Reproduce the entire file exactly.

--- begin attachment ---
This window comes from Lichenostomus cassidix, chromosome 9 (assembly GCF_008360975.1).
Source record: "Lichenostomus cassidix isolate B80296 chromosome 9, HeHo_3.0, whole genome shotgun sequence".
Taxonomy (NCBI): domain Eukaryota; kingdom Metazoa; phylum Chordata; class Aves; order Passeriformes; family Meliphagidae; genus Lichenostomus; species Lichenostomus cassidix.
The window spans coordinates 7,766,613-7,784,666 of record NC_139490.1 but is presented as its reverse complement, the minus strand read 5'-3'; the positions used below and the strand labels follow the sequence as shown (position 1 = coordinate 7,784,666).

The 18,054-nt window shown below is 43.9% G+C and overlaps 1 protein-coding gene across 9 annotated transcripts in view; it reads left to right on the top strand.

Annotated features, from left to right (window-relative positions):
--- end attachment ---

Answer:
This window comes from Lichenostomus cassidix, chromosome 9 (assembly GCF_008360975.1).
Source record: "Lichenostomus cassidix isolate B80296 chromosome 9, HeHo_3.0, whole genome shotgun sequence".
Taxonomy (NCBI): domain Eukaryota; kingdom Metazoa; phylum Chordata; class Aves; order Passeriformes; family Meliphagidae; genus Lichenostomus; species Lichenostomus cassidix.
The window spans coordinates 7,766,613-7,784,666 of record NC_139490.1 but is presented as its reverse complement, the minus strand read 5'-3'; the positions used below and the strand labels follow the sequence as shown (position 1 = coordinate 7,784,666).

The 18,054-nt window shown below is 43.9% G+C and overlaps 1 protein-coding gene across 9 annotated transcripts in view; it reads left to right on the top strand.

Annotated features, from left to right (window-relative positions):